Components of the Core

NIST CSF breaks managing and maintaining cybersecurity into Functions, Categories, and Subcategories. There are six top-level functions, each described as a top-level cybersecurity objective.

  • GOVERN – establish and monitor cybersecurity risk management strategy, expectations, and policy.
  • IDENTIFY - determine the current cybersecurity risk.
  • PROTECT - use safeguards to prevent or reduce cybersecurity risks.
  • DETECT - find and analyze possible cybersecurity attacks and compromises.
  • RESPOND - take action regarding a detected cybersecurity incident.
  • RECOVER - restore assets and operations that were impacted by a cybersecurity incident.

Each function contains several categories, which are mid-level goals that should be met to comply with the function. These categories each contain subcategories, low-level control categories that organizations should strive to fulfill. For example, the Identify function contains the category Asset Management, which includes subcategories focused on identifying all assets within an organization.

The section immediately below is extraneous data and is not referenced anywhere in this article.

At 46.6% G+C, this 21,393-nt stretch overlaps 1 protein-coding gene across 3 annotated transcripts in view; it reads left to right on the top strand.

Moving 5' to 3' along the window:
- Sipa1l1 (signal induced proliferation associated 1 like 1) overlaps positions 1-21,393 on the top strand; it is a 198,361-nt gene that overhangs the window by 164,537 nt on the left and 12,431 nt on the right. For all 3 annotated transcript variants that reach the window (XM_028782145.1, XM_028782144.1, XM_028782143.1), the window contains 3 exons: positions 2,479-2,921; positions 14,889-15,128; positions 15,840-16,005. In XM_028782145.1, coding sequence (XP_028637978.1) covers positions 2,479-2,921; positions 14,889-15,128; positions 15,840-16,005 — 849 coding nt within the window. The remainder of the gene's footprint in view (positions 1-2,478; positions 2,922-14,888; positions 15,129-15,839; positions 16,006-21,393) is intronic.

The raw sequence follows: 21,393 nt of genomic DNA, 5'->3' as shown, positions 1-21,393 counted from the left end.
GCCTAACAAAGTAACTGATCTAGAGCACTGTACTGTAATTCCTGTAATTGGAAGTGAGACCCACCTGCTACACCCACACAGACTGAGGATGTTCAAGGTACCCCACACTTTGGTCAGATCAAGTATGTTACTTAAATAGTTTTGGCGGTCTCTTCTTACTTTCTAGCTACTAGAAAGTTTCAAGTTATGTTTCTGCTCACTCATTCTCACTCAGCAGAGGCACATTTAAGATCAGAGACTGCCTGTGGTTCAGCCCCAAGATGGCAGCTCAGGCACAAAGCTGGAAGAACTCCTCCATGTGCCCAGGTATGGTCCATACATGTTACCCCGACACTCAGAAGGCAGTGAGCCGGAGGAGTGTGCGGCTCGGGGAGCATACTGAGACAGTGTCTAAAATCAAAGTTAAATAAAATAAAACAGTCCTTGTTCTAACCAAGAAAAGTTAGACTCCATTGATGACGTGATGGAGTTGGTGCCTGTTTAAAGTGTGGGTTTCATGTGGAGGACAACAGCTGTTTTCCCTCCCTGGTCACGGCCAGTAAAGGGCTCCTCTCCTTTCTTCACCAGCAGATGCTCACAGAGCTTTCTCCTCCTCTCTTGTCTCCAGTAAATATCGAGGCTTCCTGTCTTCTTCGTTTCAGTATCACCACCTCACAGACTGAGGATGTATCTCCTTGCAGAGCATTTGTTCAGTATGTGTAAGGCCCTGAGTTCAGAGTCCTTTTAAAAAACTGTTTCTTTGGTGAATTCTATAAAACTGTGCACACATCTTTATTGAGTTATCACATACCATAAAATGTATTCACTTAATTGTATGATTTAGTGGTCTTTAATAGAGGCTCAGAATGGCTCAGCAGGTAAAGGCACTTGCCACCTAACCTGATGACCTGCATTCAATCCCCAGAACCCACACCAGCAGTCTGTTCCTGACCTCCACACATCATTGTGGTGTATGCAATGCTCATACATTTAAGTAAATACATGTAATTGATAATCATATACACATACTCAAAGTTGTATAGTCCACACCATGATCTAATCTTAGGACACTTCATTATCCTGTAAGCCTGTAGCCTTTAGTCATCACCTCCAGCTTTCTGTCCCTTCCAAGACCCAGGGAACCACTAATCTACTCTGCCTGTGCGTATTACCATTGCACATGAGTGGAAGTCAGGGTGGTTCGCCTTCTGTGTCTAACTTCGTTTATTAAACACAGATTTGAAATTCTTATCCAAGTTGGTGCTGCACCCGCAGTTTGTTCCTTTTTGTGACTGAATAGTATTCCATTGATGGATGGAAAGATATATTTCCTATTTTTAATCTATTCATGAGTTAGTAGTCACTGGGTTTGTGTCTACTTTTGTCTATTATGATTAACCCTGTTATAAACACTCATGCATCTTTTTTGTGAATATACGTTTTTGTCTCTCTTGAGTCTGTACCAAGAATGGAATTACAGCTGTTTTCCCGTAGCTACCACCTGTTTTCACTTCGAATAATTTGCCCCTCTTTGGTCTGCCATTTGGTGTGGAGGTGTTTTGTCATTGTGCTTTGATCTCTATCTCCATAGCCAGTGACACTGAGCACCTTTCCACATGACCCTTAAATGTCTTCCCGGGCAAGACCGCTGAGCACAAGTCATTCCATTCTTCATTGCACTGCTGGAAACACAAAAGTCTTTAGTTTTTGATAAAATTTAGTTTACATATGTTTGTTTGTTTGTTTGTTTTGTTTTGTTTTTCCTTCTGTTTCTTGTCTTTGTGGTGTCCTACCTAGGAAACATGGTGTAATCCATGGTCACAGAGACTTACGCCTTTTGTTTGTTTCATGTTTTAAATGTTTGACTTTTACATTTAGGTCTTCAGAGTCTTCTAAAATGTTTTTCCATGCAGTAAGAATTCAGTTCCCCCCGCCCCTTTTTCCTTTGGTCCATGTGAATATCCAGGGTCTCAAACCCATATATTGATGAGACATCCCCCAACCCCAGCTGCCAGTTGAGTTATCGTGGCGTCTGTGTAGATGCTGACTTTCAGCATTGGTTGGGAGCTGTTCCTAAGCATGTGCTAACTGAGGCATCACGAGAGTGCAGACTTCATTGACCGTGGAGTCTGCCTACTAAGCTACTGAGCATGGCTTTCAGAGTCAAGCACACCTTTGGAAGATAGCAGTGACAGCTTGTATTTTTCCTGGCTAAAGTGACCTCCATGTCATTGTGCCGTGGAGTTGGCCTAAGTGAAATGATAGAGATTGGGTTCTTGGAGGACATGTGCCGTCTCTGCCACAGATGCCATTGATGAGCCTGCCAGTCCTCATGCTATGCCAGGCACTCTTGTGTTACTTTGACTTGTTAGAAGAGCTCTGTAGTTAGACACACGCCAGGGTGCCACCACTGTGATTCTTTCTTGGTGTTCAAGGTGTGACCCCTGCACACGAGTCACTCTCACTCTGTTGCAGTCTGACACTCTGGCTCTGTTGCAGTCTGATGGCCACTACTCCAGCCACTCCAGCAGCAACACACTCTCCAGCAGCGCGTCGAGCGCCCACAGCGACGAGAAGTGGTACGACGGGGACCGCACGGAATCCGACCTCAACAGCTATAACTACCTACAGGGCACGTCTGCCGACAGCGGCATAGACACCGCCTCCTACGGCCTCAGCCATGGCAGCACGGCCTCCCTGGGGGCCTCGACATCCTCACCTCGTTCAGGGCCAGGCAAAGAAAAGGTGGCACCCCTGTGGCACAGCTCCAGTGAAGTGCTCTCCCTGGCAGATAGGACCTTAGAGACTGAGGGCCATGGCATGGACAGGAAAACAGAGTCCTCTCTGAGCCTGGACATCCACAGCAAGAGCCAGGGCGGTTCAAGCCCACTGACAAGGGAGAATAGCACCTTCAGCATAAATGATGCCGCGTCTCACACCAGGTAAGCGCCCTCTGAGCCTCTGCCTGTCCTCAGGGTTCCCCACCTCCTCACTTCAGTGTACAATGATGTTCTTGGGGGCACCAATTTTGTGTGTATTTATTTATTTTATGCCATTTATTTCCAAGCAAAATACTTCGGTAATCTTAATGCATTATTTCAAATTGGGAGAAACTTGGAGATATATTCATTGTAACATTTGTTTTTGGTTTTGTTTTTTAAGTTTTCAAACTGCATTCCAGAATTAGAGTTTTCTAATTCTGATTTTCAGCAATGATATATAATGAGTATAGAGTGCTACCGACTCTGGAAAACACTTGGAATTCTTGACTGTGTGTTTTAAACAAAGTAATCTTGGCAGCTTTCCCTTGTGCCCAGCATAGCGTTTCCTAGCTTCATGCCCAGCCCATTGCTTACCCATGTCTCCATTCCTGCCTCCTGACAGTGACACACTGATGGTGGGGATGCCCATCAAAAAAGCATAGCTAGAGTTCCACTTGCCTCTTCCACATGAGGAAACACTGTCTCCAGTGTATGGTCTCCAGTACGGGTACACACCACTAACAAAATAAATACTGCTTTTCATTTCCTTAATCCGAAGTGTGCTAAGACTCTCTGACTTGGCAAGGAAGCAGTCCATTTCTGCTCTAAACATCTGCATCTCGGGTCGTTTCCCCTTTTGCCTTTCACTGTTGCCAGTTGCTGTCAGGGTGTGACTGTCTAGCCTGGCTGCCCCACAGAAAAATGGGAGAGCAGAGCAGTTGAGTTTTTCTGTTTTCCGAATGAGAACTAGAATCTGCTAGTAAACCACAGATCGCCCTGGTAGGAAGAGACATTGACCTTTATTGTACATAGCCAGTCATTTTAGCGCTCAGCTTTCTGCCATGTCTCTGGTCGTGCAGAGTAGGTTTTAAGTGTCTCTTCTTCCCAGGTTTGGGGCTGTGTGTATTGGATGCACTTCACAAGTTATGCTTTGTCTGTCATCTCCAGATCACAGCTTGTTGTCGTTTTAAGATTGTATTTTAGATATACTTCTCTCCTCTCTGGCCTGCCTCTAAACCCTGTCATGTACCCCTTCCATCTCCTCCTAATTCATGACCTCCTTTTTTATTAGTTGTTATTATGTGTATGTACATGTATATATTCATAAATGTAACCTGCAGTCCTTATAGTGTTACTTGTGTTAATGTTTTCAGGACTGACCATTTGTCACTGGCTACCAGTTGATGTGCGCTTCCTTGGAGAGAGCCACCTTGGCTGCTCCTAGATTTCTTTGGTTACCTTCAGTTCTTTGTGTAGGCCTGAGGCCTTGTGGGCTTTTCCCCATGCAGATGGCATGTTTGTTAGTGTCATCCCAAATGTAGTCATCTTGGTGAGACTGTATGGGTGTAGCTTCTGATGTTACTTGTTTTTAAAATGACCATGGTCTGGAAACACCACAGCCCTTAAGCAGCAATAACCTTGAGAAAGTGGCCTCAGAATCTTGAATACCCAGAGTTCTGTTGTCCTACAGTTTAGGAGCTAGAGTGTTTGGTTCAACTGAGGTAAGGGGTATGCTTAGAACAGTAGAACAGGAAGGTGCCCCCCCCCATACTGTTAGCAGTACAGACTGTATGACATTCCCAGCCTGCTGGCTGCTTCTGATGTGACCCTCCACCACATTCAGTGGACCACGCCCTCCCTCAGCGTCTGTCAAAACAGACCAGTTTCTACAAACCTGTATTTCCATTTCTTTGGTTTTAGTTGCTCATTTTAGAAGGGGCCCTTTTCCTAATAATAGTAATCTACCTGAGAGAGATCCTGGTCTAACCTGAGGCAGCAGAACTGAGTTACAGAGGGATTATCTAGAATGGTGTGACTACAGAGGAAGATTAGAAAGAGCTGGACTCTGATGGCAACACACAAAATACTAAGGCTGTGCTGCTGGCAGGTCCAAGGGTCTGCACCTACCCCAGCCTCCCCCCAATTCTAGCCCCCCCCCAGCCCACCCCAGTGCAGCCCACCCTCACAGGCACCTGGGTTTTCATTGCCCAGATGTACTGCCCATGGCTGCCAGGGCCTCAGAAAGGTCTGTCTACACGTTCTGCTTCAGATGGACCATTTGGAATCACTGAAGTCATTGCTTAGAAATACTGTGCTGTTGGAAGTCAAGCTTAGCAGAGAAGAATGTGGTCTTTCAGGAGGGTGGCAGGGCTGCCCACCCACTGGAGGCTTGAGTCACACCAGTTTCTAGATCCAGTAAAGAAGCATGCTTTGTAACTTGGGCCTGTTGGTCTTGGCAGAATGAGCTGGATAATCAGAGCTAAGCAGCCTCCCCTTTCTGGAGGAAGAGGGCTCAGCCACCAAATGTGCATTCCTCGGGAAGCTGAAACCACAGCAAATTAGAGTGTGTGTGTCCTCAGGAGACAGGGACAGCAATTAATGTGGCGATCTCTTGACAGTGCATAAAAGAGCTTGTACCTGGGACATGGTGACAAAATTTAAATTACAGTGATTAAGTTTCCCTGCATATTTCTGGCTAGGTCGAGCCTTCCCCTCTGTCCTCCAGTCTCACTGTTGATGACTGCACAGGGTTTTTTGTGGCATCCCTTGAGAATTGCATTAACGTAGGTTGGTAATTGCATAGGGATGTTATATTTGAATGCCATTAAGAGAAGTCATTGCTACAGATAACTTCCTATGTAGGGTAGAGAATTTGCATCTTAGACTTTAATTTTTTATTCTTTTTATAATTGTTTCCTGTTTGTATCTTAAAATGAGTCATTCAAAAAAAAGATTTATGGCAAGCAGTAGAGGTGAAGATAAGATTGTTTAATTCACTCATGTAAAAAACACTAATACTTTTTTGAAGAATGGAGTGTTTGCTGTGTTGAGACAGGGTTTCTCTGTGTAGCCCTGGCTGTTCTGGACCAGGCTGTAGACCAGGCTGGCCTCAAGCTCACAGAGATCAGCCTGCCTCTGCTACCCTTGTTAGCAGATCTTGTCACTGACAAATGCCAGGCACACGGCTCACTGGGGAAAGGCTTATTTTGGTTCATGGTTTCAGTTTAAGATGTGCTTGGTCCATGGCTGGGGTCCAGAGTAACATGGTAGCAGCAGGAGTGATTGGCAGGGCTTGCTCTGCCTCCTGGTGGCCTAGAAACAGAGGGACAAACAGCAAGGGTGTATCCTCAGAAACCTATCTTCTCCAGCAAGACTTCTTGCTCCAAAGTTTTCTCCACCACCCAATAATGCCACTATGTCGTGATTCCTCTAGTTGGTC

The Six Functions of NIST Cybersecurity Framework

Six NIST Core Functions graphic

Figure 3: The six NIST Core Functions and their Categories (Table from NIST Cybersecurity Framework 2.0)

The NIST Govern Function

Purpose: Establish & Monitor Cybersecurity Risk Strategies across an organization

Summary: The Govern function provides the backbone of cybersecurity across the organization. This function helps organizations make cybersecurity part of the organization's DNA. The Govern function brings together members across the organization to ensure cybersecurity risks are communicated and enforced. Importantly, this function strives to ensure that cybersecurity is prioritized at the highest levels of an organization.

Categories:

  • Organizational Context - Legal, regulatory, and contractual requirements related to cybersecurity risk management decisions are understood.
  • Risk Management Strategy - Priorities, constraints, and risk tolerance appetites are established, communicated, and used to support operational risk decisions.
  • Roles, Responsibilities, and Authorities - Cybersecurity roles, responsibilities, and authorities are established and communicated to foster accountability, performance assessment, and continuous improvement.
  • Policy - Cybersecurity policy is established, communicated, and enforced.